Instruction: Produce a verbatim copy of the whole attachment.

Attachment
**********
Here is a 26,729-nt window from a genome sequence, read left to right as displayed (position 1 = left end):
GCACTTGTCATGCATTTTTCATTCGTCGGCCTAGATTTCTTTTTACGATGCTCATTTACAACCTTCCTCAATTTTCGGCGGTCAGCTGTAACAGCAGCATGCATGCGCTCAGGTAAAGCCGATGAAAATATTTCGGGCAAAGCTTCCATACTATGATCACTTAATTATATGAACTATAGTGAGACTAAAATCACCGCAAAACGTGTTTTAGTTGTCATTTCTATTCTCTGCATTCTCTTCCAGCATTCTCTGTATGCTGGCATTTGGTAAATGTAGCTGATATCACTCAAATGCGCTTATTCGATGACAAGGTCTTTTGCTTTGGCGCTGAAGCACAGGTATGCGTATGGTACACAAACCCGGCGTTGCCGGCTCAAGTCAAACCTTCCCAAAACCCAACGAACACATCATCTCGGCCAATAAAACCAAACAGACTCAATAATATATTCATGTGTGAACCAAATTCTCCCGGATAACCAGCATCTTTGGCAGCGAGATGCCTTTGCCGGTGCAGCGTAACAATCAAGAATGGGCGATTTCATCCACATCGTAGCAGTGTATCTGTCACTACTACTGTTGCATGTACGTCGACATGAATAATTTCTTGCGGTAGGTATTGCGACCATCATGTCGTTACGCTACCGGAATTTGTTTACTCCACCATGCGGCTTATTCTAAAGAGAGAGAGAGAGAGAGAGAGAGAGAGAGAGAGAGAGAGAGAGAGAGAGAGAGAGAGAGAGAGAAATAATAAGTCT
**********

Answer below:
Here is a 26,729-nt window from a genome sequence, read left to right as displayed (position 1 = left end):
GCACTTGTCATGCATTTTTCATTCGTCGGCCTAGATTTCTTTTTACGATGCTCATTTACAACCTTCCTCAATTTTCGGCGGTCAGCTGTAACAGCAGCATGCATGCGCTCAGGTAAAGCCGATGAAAATATTTCGGGCAAAGCTTCCATACTATGATCACTTAATTATATGAACTATAGTGAGACTAAAATCACCGCAAAACGTGTTTTAGTTGTCATTTCTATTCTCTGCATTCTCTTCCAGCATTCTCTGTATGCTGGCATTTGGTAAATGTAGCTGATATCACTCAAATGCGCTTATTCGATGACAAGGTCTTTTGCTTTGGCGCTGAAGCACAGGTATGCGTATGGTACACAAACCCGGCGTTGCCGGCTCAAGTCAAACCTTCCCAAAACCCAACGAACACATCATCTCGGCCAATAAAACCAAACAGACTCAATAATATATTCATGTGTGAACCAAATTCTCCCGGATAACCAGCATCTTTGGCAGCGAGATGCCTTTGCCGGTGCAGCGTAACAATCAAGAATGGGCGATTTCATCCACATCGTAGCAGTGTATCTGTCACTACTACTGTTGCATGTACGTCGACATGAATAATTTCTTGCGGTAGGTATTGCGACCATCATGTCGTTACGCTACCGGAATTTGTTTACTCCACCATGCGGCTTATTCTAAAGAGAGAGAGAGAGAGAGAGAGAGAGAGAGAGAGAGAGAGAGAGAGAGAGAGAGAGAGAGAGAGAAATAATAAGTCT